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Kenyan youth to integrate Chinese techno-
logies with African agriculture

By Xinhua writers Wang Jingyun, Gai Boming, He Xianfeng BEIJING, (Xinhua) -- With a sparkle in his eyes, Edwin Mwenda said moving to China four years ago was "one of the best decisions I have made in life."

Kenya-born Mwenda decided to come to China from Britain where he grew up and held a decent job. His decision baffled his family and friends.

"They would have expected me to continue my career in the UK because the job I had there provided me with quite a comfortable life".

But I think China is opening up for people around the world, especially those from Africa, to come and study," said Mwenda, 30.

"China has a long history and has made rapid progress in recent decades. I want to know how China has achieved this and what Africa can learn from it."

In 2014, Mwenda started his master's program in environmental science and engineering at Tsinghua University in Beijing and graduated in 2016, which he deemed his "greatest achievement" in China.

"The experience at that university has given me a lot of valuable skills," he said enthusiastically.

Now, Mwenda is completing his Ph.D. in political economics at the University of International Business and Economics.

Meanwhile, he has put his knowledge to use by starting a project with friends, with aims to improve the lives of small-scale farmers in Africa.

"We want to integrate and package Chinese agricultural technologies to offer advanced and suitable 'agricultural solutions' for Kenya and Africa," he said.

Though rich in vast arable land, Kenya, as well as many parts of Africa, are up against various problems that lessen agricultural productivity and keep farmers in poverty.

Mwenda pointed to a map of Kenya, saying that half of the country's land was difficult to farm due to drought, and underdeveloped harvest facilities, poor crop management, lack of information and the dysfunctional market do not make things any better.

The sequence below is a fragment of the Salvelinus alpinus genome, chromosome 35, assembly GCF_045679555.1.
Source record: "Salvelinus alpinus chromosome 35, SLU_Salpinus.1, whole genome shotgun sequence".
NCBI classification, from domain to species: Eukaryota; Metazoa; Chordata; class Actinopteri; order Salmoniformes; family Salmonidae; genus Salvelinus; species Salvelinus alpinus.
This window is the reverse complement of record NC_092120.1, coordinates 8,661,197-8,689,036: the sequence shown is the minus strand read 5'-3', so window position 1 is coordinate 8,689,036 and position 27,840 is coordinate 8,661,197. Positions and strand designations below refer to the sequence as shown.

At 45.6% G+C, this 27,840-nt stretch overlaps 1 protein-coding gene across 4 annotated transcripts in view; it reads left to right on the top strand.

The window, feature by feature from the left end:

"The conditions are bad, but it also shows that Africa has large agricultural potential," he said.

To help Kenya's resource-poor farmers, Mwenda's team proposed comprehensive solutions including biogas digesters, automated greenhouses, solar-powered hardware, mobile technology software licensing for payment, farm tracking and record keeping and agro-processing machinery.

The team named their project "AHAVAH," which means "love" in Hebrew. Mwenda said that this love goes beyond feelings alone, transcending into love through action.

But the first step is always the hardest, and it is even harder to start a multinational project, he said, adding that one of the major barriers is language. "I can only speak a little Chinese, and I am improving."

The team managed to establish a pilot program. "We need to talk to more potential investors and get further guidance from them, and find companies that use the proper techniques," said team member Nelly Njoroge.

"If it can work, it can be scaled up to include more and more farmers," Mwenda said. "In doing that, they [Kenyan farmers] will not only be able to feed themselves but also have an excess of product that they could sell, enabling them to have the money to send their kids to school and lead a better life."

Mwenda said China is at the forefront of research in technology and know-how, and he believed China's practices in handling issues during its development in recent decades could provide solutions for Africa.

"[We hope] African people can change their lives, how they see themselves and how they can harness solutions on their own," he added.

Mwenda is not alone in Beijing. Through the new talent start-up program "Cirrus Project" initiated by the Zhongguancun "Belt and Road" Industrial Promotion Association, over 20 international teams, many of which are from Africa, have pursued their dream in China.

Although it is hard work, Mwenda and his friends explain that they would like to dedicate their passion, time and energy to push forward.

"We've seen a lot of really positive responses," Mwenda said, "I am sure we will get over that [the difficulties] with time."


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